Advances in composite manufacturing for enclosures and EMIshields are enabling companies to offer significant advantages
Composite materials are traditionally designed and used for structural applications on account of their mechanical properties. However, composite materials are increasingly being used in non-structural applications, such as electrical and electronic (E&E) applications. Examples include interconnections, electronic enclosures, printed circuit boards, interlayer dielectrics, electrical contacts, connectors, heat sinks, and housings. Moreover, for many of these applications, structural composite materials that are multifunctional are increasingly needed, due to the demand for smart structures and the importance of weight saving. 


Electronic enclosures

Despite a modest global growth forecast of only around five percent over the period 2015-2019, the electronic enclosures market is undergoing change. Increased demand from developing countries such as China and India is leading to a technological shift away from metallic enclosures towards those made from composite materials.
Steel, aluminum, or nickel alloys have been first choice for electrical enclosures for decades, thanks to their rigidity, high impact resistance, and wide operating temperature range. For industrial applications, these metals provide excellent protection against solvents, hydraulic oils, alcohols, and gasoline. Their electrically conductivity is key for EMI-sensitive applications. However, they are gradually facing competition from new, composite enclosures based around glass fiber and carbon fiber.


Advantages of composite enclosures

One reason why composite enclosures are being specified is their lighter weight: a carbon-filled Polyphenylene Sulfide (PPS) enclosure can be 40 percent lighter than an aluminum one. This is particularly important for military, automotive, and aerospace applications, as well as to ease the installation and handling of large enclosures. Another reason is increased design flexibility; the wide choice of both polymers and filler materials gives designers great freedom to customize the characteristics of a composite to fit the application.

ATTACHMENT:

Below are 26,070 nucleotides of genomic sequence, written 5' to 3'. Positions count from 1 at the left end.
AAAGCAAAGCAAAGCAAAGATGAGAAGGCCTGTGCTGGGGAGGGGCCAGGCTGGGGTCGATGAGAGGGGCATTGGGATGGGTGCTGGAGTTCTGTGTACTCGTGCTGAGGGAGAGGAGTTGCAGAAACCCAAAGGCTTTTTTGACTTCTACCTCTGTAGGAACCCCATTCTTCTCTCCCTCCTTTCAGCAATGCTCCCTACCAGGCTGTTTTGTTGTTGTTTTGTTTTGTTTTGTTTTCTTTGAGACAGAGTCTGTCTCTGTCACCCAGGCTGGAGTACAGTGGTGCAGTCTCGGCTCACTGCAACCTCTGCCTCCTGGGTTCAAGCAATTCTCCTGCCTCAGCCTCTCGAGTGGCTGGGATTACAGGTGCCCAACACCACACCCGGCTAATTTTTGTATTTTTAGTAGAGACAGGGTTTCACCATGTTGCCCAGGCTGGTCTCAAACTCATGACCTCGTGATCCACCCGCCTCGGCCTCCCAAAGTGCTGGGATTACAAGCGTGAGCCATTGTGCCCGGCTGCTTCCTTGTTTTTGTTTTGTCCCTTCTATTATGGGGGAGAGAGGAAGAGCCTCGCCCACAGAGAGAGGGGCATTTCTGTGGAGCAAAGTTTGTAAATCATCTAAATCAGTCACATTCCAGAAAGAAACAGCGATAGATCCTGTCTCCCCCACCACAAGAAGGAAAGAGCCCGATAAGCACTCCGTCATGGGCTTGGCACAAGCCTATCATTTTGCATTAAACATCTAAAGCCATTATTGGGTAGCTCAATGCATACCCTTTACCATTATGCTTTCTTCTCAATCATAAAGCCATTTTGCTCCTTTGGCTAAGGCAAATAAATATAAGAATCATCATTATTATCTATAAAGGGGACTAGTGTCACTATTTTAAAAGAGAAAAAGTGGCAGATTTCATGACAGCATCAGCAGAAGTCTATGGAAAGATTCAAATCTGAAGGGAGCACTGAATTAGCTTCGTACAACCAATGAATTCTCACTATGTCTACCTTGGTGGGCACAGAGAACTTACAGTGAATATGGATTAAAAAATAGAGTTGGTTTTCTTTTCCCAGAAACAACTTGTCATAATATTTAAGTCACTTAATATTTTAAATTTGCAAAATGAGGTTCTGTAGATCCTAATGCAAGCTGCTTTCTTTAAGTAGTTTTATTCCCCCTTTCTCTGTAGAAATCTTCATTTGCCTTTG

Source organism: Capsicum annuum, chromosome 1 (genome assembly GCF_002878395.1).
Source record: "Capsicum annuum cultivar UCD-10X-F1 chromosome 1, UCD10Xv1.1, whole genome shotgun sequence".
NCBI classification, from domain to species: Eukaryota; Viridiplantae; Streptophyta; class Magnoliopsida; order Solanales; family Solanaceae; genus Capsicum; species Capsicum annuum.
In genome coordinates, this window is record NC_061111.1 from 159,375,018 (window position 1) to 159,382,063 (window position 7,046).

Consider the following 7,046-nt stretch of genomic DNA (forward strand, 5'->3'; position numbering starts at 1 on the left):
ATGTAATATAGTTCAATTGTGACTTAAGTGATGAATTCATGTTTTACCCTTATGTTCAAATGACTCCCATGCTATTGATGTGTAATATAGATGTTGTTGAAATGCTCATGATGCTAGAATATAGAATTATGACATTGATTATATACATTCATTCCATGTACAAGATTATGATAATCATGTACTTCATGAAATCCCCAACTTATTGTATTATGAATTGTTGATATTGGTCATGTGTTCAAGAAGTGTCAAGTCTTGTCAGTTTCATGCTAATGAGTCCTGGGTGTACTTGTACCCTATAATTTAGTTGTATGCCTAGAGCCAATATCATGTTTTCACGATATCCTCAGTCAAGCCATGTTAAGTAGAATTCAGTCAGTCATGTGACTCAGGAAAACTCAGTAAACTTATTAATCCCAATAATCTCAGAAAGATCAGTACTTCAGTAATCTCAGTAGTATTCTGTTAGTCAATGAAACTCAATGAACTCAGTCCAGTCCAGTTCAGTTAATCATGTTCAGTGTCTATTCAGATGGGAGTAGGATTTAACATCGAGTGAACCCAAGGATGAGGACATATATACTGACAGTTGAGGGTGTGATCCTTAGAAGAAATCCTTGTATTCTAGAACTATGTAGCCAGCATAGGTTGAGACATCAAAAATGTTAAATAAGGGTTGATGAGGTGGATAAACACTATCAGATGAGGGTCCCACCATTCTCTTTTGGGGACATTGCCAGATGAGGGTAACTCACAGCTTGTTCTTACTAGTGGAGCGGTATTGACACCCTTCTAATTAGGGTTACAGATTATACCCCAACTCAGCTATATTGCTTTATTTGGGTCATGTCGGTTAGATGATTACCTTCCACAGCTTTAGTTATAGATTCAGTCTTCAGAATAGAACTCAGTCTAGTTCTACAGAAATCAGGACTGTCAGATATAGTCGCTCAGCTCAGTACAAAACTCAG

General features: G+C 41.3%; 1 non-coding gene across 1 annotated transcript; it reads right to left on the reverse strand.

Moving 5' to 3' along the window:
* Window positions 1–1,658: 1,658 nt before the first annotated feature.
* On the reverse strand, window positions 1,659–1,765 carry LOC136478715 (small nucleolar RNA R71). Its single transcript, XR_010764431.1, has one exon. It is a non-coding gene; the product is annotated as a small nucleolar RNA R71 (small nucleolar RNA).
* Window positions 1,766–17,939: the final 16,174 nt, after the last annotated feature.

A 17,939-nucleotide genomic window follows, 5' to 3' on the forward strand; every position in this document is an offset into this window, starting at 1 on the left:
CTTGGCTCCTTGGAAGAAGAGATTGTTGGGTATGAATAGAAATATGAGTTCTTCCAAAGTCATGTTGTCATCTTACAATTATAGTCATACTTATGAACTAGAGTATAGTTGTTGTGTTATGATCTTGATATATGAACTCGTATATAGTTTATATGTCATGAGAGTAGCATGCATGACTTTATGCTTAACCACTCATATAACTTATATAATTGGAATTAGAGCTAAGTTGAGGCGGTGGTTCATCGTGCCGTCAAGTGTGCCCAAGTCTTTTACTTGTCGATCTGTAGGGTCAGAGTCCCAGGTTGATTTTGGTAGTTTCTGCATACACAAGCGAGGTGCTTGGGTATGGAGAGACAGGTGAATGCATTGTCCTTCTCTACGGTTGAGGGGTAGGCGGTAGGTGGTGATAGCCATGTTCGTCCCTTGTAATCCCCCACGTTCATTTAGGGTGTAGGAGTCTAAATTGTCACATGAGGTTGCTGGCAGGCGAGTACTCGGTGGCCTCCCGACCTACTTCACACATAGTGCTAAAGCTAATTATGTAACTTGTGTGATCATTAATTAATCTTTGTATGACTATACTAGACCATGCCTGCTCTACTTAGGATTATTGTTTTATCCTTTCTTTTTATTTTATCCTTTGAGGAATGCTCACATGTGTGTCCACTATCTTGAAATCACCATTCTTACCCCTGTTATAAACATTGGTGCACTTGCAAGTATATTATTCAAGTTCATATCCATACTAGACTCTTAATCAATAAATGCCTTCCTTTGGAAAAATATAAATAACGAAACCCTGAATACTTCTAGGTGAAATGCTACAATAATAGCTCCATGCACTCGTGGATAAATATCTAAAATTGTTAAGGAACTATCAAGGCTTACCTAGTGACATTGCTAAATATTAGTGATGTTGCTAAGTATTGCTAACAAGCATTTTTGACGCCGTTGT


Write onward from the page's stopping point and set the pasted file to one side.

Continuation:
Advantages extend to the manufacturing process. A metal enclosure’s shape must be stamped; an expensive and time-consuming process, particularly for complex shapes. Advanced composite molding technology, on the other hand, allows the creation of complex three-dimensional shapes. Selective metallization can add circuit traces and shielding, while antennas can even be embedded into the enclosure to save weight. For low-volumes or prototypes, composite enclosures can take advantage of 3D printing technology.


EMI performance

Electrical device manufacturers have traditionally turned to metallic enclosures to ensure electromagnetic compatibility (EMC): thus reducing emissions and protecting against external noise. The best performance is generally provided by metal enclosures. However, their effectiveness can be reduced by galvanic corrosion and oxidation. Step forward composites: carbon fibers or other conductive fillers can be added to make the material conductive, resulting in enclosures with EMI reduction of up to 40dB over a wide frequency range, which may be fine for many applications. Moreover, long carbon fibers can result in a composite strength comparable to that of metal.


Heat dissipation

Of course, non-metallic enclosures are poor conductors of heat, although this can be an advantage of disadvantage depending if heat needs to be retained or dissipated. But composite enclosures offer a variety of solutions for applications where heat dissipation might be an issue, such as heat sinks, thermoelectric cooling, and heat pipes.


An Australian leader

In the Asia-Pacific region, Composite Materials Engineering (CME) is a specialist in the advanced composites business, manufacturing all of its products at its headquarters in Melbourne, Australia. The company formulates, manufactures and compression molds long glass fiber composite materials.
According to CME, advanced composite materials are ideal for electrical and electronic applications because of their high dielectric strength and arc resistance properties. In combination with an elevated continuous operating temperature, advanced composite materials are ideal to act for a wide range of electrically insulation applications. CME’s advanced composite materials find end use applications in lamp housings, terminal boxes, electrical enclosures, plugs, sockets and components for distribution of energy.


Written by Denzil Walton

Denzil Walton is a technical copywriter, editor and conference reporter. He has over 30 years’ experience writing on a variety of industrial and high-tech topics.


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